Recently, CityLab held interviews with some farmers at their favorite markets. The answers were indeed enthusiastic as vendors are seeing more and more people supporting family farms but after they loosened up a bit, nightmare customer stories began to be exchanged.
It was interesting to learn of certain, common poor behaviors and I thought it might be a good idea to share them with you in case you’re new to the locally-grown scene. From those who push customers out of the way to snap Instagram photos, to the serial produce nibblers, to the aesthetic elitists sniffing at the “misshapen” heirloom tomatoes, these are the top contenders. Sound off in the comments and let us know which surprised you the most!
1) You show up too early…
It might seem like common sense to some but it turns out that not having a brick and mortar business tells some people to ignore official market hours completely. “We get here at 6 a.m. to start setting up, but we’re not really open until 8,” explains a flower vendor from Silver Heights Farm Nursery in Jeffersonville, New York. “I’ve had people come knock on the window of the truck at 6:05,” he adds. “It’s like, give us a minute.”
So, treat your farmer like you would any other business and respect their hours. They are commuting for every market and need a little time to set up shop!
If they’re still open it’s no big deal to show up late in the day but please understand that farmers are bringing a limited supply with them and you should expect it to be picked over. It’s not realistic to request that a vendor turn around and drive to their supply and back because you came late in the day. The Silver Heights Farm vendor noted, “We run out of stuff. If you didn’t get here, and we’re out, I can’t help you.”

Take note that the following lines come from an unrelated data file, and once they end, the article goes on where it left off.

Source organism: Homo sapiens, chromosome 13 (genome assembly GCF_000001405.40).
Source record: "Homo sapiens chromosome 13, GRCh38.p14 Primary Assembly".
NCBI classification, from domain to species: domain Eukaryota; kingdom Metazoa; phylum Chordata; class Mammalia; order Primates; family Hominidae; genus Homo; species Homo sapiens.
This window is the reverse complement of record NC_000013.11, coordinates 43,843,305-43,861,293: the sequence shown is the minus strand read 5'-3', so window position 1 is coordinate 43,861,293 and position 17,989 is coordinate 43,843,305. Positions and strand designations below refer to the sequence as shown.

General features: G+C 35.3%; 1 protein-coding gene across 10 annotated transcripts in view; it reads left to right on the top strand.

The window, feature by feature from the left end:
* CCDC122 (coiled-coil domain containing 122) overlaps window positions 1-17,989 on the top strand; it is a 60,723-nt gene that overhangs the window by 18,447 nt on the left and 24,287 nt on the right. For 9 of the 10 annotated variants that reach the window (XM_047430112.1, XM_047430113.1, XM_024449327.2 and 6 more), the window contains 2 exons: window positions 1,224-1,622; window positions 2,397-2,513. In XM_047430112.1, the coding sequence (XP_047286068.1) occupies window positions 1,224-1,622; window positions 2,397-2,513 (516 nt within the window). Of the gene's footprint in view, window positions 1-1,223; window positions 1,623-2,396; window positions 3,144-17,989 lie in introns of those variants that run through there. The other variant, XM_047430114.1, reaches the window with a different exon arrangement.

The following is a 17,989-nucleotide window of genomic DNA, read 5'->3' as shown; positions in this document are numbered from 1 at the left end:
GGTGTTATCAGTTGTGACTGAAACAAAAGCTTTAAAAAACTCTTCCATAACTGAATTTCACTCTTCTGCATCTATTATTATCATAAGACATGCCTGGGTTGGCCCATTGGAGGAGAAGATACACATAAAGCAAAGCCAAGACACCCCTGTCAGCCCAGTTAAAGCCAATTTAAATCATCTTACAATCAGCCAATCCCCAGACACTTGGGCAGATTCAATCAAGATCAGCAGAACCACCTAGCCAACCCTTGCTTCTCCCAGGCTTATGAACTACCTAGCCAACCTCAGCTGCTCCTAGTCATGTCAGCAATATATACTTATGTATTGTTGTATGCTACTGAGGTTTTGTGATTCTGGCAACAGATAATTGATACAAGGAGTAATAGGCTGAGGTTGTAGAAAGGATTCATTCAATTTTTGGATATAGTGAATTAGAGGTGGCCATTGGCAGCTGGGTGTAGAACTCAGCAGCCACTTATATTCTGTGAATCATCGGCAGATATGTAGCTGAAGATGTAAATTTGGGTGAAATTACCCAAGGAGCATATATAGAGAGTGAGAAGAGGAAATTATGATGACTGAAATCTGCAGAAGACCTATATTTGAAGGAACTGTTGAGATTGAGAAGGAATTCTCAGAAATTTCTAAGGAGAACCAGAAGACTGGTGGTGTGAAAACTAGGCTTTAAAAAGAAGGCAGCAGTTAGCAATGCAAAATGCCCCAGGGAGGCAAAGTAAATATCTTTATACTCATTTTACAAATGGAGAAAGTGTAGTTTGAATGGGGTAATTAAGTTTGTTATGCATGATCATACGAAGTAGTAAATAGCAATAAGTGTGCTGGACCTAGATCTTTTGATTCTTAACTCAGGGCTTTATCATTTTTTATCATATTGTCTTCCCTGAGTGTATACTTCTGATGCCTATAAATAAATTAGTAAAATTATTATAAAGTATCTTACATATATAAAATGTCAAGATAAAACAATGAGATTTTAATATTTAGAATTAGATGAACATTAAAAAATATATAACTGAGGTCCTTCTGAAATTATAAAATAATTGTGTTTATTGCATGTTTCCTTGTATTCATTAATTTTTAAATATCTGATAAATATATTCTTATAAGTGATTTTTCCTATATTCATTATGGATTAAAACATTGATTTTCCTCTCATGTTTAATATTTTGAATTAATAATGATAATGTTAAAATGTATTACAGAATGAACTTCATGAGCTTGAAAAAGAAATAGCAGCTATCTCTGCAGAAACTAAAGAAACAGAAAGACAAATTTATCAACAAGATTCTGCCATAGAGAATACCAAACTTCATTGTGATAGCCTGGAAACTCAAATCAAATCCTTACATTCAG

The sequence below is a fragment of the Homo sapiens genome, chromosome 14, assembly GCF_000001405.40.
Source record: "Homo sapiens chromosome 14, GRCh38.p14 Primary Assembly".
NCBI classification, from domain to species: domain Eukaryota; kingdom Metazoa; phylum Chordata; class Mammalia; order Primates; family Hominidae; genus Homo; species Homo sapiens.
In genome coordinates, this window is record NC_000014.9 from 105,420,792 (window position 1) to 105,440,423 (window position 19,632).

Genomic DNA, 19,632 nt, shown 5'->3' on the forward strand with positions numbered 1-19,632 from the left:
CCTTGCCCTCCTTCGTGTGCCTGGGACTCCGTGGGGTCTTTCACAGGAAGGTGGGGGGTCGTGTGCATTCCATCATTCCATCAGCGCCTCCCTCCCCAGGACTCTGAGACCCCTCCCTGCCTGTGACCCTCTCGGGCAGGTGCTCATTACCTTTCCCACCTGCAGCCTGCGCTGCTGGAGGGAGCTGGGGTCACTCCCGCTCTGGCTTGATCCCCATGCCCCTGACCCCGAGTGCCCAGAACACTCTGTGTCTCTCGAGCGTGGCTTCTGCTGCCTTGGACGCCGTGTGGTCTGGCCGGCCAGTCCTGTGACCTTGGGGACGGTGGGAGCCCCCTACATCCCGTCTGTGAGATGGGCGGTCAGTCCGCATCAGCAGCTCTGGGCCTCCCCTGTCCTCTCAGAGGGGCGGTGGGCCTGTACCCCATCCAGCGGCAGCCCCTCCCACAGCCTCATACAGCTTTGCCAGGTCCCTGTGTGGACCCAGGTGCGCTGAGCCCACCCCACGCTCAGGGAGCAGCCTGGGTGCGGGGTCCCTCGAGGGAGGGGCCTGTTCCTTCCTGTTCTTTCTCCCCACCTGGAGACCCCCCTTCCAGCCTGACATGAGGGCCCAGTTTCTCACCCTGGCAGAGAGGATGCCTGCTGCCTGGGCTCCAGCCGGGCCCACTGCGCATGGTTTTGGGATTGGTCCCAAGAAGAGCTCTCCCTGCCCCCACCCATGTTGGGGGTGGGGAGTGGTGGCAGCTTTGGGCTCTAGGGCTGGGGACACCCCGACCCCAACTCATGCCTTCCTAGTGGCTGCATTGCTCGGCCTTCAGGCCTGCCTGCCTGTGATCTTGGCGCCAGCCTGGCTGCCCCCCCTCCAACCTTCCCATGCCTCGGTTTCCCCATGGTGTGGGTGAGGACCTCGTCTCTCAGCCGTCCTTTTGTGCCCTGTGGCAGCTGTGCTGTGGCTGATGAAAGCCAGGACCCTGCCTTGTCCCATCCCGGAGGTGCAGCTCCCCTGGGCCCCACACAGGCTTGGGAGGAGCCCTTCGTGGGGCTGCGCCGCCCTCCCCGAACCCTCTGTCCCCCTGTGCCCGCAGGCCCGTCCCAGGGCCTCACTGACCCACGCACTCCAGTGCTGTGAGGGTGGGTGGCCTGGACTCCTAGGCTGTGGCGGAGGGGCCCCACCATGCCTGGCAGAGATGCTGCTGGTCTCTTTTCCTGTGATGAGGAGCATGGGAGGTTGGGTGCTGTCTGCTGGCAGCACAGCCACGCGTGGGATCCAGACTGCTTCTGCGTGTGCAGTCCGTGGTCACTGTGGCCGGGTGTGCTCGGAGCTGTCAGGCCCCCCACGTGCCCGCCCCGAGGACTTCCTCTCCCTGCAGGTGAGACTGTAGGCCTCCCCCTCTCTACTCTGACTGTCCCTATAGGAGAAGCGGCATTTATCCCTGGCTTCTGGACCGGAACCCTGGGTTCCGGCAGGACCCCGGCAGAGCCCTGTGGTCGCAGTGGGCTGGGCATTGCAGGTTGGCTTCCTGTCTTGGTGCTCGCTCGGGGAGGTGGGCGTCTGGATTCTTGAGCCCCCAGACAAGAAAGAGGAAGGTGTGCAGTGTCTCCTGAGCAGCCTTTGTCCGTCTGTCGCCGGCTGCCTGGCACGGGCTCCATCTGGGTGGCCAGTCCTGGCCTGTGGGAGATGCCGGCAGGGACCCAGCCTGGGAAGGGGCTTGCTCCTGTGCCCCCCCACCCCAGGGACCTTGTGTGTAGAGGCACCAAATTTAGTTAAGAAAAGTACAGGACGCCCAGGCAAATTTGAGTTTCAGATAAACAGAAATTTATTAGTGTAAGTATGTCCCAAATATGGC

3) You make off with the samples
It can be hard to identify samples and although one vendor mentioned that “We’re not going to chase you down for $.60,” it’s always good to ask when in doubt.
4) You don’t pay cash
Dana Sutton, from urban+ade in Sharpsburg, Maryland, said that even though some vendors accept credit cards or use Square, be aware that credit companies are charge them fees for these transactions. Most farmers aren’t making much and cash is king. On the opposite side of the spectrum vendors typically aren’t loaded with a full cash register so $100 bills aren’t such a great way to pay for your produce either. “When people have large bills, it’s really frustrating because we don’t have that much cash,” says Ann Yang, from Washington, D.C.’s Misfit Juicery.
5) You contaminate the goods
Like point number two mentioned, ask before you start chowing down! But there is another reason for this that all too often hurts the bottom line too. A vendor from Windhill Farm booth at the Union Square Greenmarket in New York shares her experience selling micro greens. “We wash everything before we sell it, and it’s a big faux pas to stick your hands right in the bin…We’re happy to have people sample things, because we want them to know what it tastes like if they’re curious.” So help yourself to a leaf but don’t contaminate the whole bunch and risk it getting tossed.